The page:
Preserving houses is right up their alley Residents, historians hope to save buildings from demolition

April 22, 1996|By Marilyn McCraven | Marilyn McCraven,SUN STAFF

Cabdrivers and snow plow operators have trouble finding Ella Pope's two-story, red brick house on Booth Street in southwest Baltimore. With the street signs gone, many people drive by thinking it's an uninhabited alley.

The house has no front yard or parking space, but Mrs. Pope is proud of her piece of Baltimore history, hidden behind the larger rowhouses of nearby Smallwood and Hollins streets in the Boyd-Booth neighborhood.

Mrs. Pope's home is one of Baltimore's remaining alley houses, houses state and city government housing officials and many developers consider architectural anachronisms.

Many crumbling alley houses will be among the 819 vacant rowhouses Baltimore is to begin tearing down by this summer in the city's largest urban renewal effort in 20 years.

The key reason is demographics: Baltimore has too many houses for its shrinking population. And many of the city's 9,000 vacant houses are alley houses, which were left behind in the rush to the suburbs.

Not everyone is happy with the demolition plans. Some historic preservationists, real estate agents and others see the alley house as an endangered species that must be saved.

Mass destruction of alley houses would destroy the character of many neighborhoods, they say. They want government and developers to consider renovating the houses for senior citizens, the homeless and group homes.

With that in mind, a group of preservationists recently received VVTC grant from the Maryland Historic Trust to conduct a survey of Baltimore's estimated 750 blocks of alley houses and to record oral histories of current and former alley house residents beginning this summer and concluding in fall 1997. They hope the results will encourage developers or government to at least save pockets of alley houses for future generations.

"The old alley houses are a central part of the city's history. It would be a tragedy if they were all wiped out," said Mary Ellen Hayward, a historian and volunteer director of the alley house study. She writes grant applications for the Maryland Historical Society and has done a major study of the rowhouses of Baltimore's working classes.

"It would be a mistake to tear down all of the alley houses, when so many people are look-ing for affordable houses," said James Crockett, a real estate agent who suggests selling the houses for $1 to individuals or developers who can afford to properly renovate them.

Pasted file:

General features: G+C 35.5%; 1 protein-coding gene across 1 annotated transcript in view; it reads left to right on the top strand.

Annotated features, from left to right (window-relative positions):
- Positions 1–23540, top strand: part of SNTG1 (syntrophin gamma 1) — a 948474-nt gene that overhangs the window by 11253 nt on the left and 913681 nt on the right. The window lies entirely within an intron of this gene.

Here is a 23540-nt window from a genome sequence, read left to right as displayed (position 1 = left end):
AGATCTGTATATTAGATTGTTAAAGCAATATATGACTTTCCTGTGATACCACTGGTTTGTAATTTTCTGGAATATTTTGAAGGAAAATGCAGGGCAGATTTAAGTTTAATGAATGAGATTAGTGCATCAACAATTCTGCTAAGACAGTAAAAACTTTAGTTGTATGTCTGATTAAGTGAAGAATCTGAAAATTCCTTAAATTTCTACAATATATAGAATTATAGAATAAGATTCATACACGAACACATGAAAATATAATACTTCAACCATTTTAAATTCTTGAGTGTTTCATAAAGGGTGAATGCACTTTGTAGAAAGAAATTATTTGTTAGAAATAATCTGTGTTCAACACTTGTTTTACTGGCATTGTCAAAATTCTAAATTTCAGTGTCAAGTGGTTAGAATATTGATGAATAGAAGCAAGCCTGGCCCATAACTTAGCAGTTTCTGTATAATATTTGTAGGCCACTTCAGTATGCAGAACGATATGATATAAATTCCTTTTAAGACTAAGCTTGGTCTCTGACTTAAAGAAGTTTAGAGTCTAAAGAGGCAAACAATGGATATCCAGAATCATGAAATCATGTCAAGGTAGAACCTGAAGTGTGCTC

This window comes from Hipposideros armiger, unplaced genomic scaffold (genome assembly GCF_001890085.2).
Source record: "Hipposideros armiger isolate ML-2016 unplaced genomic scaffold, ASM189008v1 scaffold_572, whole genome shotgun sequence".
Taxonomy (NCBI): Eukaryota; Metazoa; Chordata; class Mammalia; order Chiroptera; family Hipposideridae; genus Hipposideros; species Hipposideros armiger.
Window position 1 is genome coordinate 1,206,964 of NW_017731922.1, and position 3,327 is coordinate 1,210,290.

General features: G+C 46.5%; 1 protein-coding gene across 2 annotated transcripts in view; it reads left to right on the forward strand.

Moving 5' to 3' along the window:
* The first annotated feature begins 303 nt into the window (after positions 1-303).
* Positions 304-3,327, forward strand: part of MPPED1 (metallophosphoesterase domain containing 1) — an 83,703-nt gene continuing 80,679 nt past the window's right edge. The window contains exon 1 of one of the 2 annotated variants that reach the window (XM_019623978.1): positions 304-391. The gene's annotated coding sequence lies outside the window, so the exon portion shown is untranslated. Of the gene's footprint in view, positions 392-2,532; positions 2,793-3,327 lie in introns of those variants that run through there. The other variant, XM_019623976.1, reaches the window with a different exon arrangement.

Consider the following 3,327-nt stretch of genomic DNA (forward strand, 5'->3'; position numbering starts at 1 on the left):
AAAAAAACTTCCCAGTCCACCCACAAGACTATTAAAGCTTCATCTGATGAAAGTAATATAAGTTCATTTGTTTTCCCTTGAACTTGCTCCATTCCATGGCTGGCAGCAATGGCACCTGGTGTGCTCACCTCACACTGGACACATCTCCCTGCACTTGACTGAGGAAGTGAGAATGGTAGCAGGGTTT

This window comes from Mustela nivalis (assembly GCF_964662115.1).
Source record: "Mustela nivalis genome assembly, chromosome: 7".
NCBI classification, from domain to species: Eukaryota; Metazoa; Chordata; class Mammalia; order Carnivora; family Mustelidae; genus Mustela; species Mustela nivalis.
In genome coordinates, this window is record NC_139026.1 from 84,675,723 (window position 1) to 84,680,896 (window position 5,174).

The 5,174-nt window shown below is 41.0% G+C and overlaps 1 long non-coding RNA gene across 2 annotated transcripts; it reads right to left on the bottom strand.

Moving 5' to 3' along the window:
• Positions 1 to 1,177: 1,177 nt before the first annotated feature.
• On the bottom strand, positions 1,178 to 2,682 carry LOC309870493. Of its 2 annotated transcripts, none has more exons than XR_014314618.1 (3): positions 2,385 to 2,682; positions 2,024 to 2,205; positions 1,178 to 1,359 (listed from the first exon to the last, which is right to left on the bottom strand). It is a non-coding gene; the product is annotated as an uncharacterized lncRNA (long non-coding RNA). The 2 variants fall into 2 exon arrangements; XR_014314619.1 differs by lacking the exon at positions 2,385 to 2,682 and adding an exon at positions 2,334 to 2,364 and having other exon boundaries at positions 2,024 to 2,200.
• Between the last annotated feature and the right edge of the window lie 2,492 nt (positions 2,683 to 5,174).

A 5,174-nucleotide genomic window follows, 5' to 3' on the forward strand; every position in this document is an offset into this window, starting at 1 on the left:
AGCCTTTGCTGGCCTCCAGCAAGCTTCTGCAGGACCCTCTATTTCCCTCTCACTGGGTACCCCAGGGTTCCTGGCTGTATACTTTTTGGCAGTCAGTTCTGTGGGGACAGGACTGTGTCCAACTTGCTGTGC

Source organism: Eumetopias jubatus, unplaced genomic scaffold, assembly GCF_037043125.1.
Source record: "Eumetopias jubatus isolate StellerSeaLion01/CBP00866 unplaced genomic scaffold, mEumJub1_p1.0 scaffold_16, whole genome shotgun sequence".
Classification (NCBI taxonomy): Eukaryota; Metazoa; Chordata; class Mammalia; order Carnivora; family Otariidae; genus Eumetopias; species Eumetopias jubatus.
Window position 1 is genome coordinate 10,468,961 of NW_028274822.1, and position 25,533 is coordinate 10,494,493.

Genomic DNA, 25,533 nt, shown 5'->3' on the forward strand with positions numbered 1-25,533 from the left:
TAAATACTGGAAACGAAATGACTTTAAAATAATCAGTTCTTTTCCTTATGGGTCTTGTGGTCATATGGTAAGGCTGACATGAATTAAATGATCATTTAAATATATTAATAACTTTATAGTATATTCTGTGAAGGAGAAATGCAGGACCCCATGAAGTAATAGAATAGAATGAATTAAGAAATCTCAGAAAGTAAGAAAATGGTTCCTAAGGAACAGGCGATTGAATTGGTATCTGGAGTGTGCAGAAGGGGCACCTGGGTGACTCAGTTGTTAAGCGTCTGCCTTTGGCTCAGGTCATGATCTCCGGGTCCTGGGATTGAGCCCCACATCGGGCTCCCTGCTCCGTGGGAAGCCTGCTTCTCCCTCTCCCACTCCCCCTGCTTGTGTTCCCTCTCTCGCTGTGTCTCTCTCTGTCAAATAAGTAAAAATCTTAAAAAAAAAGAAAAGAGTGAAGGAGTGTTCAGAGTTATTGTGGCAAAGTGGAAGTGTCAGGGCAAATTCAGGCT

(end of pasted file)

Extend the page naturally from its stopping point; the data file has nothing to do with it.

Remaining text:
Alley houses were first built in the mid-1800s and construction grew after the Civil War to accommodate European immigrants and migrating southern African-Americans, Dr. Hayward said.

The typical alley house is 10 to 12 feet wide and 30 to 40 feet deep; it has two bedrooms on the second floor and a living room, dining room and kitchen on the first floor.

Baltimore's alley houses have been under attack for years, history shows. Early in this century, health officials called the densely populated alley houses breeding grounds for tuberculosis.

After World War II, the city demolished some such houses without plumbing for sanitary reasons. Others were razed for modern buildings or roadways, including the construction of Martin Luther King Jr. Boulevard in the '80s.

Now scores of vacant alley houses are attacked as havens for the drug trade in East and West Baltimore, prompting community groups to demand demolition.

About two years ago, state and city officials -- in light of shrinking federal housing subsidies -- decided to stop renovating alley houses, calling them financial losers, said Zack Germroth, spokesman for the city's housing department.

"They are at the top of the hit list [for demolition] because it doesn't make economical sense to renovate them. You put $30,000 in them and you'll still only have a $30,000 house," he said.

In October 1994, city Housing Commissioner Daniel P. Henson III shocked neighborhood leaders with the announcement that the long-planned renovation of the 2000 block of Booth St. by a nonprofit developer would not receive state funds because it was not financially viable, recalls Barbara McFail, president of Boyd-Booth Concerned Citizens.

That block is slated for demolition this summer.

Even before Mr. Henson's announcement, some local nonprofit housing developers had stopped renovating alley houses.

In an age of shrinking federal housing aid, "it doesn't make sense to [renovate] side-street houses when there are vacant houses on the main streets," said Ward Smith, director of Communities Organized to Improve Life.

To successfully renovate and operate an alley house project, a developer needs to take control of a section of a neighborhood, not a few houses, said Brian Devlin, supervisor of rental operations for St. Ambrose Housing Aid Center.

St. Ambrose has had mixed results renovating alley houses. The renovation of four in the 1100 block of Proctor Street has been a "horrendous experience ," said Vincent P. Quayle, St. Ambrose's executive director.

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